Thursday, January 30, 2014

Musings: Self Acceptance

Something that has come up in conversation frequently in recent times between Chris and I has been the issue of self acceptance. The past year or so has been a massive leap forward for us in our lives, and has thrown so many new things at us. While numerous good things have come through, the testing times of living out of home, living together and university have also bought forward traits that we are not so fond of. Some of these we come to realise and can overcome with a bit of positive thinking, while others are traits that are simply just parts of our personality. At times, this can be challenging to accept - but hey, we can't all be perfect. It is no quick process, but I am coming to terms with realising that this is who I am, this is how I roll. Heck, it may not be elegant and fun all the time, but this is me. Talking about this with Chris - who is also going through a similar thought process - makes realisation a whole lot easier.


Studying Psychology at university has also helped me realise that this is completely normal, even if at times I feel like everything is wrong with me and self doubt is filling up my thoughts. Adolescence is a time of identity crisis and confusion, and I am coming to the end of that (I am in denial that I am turning 21 in less than a month!). Erikson's theory of Psychosocial Development defines the teenage years as a conflict of Identity and Role Confusion, with identity being something we must resolve in order to develop normally in adult life. Upon reading this and similar developmental theories, this whole 'self acceptance' deal has become a bit easier. And a bit more important.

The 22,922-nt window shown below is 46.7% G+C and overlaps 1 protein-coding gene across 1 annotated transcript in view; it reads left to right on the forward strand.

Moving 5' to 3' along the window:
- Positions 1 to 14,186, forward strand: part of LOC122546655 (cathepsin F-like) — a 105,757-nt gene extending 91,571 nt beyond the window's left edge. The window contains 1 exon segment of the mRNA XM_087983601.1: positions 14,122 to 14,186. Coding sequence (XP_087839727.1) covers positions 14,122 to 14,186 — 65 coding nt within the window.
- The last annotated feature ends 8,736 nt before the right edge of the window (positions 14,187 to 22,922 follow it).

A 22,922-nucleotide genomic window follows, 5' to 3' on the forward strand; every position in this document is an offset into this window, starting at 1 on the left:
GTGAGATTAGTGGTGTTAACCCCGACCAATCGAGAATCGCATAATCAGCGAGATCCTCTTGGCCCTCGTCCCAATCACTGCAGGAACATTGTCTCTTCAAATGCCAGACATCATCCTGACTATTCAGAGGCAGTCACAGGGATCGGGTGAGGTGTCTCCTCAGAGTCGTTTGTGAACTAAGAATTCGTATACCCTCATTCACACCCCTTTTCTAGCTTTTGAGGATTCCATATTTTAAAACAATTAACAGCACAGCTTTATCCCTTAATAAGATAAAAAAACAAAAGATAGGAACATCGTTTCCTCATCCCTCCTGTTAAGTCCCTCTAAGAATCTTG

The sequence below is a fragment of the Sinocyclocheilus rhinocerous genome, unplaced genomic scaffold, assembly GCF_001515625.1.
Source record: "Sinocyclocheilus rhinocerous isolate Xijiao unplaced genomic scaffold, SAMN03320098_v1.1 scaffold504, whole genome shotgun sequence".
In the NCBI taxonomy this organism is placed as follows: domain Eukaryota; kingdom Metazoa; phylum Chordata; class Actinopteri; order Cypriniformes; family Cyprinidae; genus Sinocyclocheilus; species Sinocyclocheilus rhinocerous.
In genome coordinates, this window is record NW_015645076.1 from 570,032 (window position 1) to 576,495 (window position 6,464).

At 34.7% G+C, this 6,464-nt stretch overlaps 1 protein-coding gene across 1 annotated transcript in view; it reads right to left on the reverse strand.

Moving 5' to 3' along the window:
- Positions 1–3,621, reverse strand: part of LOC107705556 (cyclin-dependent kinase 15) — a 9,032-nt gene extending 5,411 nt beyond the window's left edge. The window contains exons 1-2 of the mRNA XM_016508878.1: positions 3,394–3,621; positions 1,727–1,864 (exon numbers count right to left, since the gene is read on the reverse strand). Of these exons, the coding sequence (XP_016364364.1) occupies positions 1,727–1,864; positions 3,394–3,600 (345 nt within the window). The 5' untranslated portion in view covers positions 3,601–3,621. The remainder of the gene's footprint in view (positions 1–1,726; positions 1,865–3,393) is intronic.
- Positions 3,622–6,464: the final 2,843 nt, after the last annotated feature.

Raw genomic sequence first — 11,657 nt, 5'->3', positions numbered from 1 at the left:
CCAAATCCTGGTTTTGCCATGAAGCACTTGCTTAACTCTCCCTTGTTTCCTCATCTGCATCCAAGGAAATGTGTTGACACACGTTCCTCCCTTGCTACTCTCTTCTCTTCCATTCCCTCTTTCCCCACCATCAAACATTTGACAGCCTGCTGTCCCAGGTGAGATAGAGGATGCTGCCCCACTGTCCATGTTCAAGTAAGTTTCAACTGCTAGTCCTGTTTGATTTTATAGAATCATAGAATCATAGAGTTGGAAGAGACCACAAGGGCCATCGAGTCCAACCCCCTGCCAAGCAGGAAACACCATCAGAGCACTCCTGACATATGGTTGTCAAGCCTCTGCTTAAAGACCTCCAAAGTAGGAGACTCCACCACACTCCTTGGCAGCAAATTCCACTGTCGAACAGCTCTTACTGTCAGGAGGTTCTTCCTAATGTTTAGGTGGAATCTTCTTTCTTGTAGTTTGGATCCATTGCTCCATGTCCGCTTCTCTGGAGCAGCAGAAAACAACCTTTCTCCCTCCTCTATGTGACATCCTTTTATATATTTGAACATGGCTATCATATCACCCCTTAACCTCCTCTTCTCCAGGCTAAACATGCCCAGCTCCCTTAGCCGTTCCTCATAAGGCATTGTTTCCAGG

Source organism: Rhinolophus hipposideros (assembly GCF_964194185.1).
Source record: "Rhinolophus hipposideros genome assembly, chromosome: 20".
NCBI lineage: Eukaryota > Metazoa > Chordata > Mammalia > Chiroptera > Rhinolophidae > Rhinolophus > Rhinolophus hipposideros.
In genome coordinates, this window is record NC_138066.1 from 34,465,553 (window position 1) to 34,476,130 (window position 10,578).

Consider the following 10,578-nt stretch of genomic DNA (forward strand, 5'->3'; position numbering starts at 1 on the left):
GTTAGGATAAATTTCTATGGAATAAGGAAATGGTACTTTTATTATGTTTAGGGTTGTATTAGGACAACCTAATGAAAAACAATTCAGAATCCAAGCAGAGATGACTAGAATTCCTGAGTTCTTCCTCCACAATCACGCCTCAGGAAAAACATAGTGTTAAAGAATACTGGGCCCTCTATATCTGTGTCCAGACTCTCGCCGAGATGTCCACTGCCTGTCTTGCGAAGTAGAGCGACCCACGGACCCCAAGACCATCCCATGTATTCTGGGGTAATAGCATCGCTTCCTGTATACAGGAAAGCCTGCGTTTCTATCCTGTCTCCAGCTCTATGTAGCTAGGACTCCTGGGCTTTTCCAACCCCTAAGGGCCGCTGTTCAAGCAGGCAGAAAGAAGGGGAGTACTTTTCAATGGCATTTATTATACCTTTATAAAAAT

As part of my summer goals I challenged myself to read five books. Somehow, I came up with the idea to read Eat, Pray, Love, after watching the movie a couple of years ago. I know, I am pretty far behind the times - this book and all the inspiration that comes with it has probably already come up in your newsfeed a long time ago! However, I am finding the author's approach to finding happiness, and henceforth finding herself again, is something that is echoing in my own life at the moment. And allowing myself to accept me as who I am, with all my faults and ridiculous traits, is a step in the right direction.
Another noteworthy piece of literature which I feel also applies in my current state of things is a quote from Atticus Finch in To Kill a Mockingbird:
"They are certainly entitled to think that, and they're certainly entitled to full respect for their opinions, but before I can live with other folks I've got to live with myself."
I don't know why I felt compelled to share this with the online world, but this has been spinning around my head a lot recently. I have read a few posts recently that have been along similar lines, so perhaps that was a bit of point in the right direction for me.
Reanna.

(Also, on a complete side note, I recently wrote an article for the fantastic UniMelb Adventures blog about my experience of moving out of home for university!)

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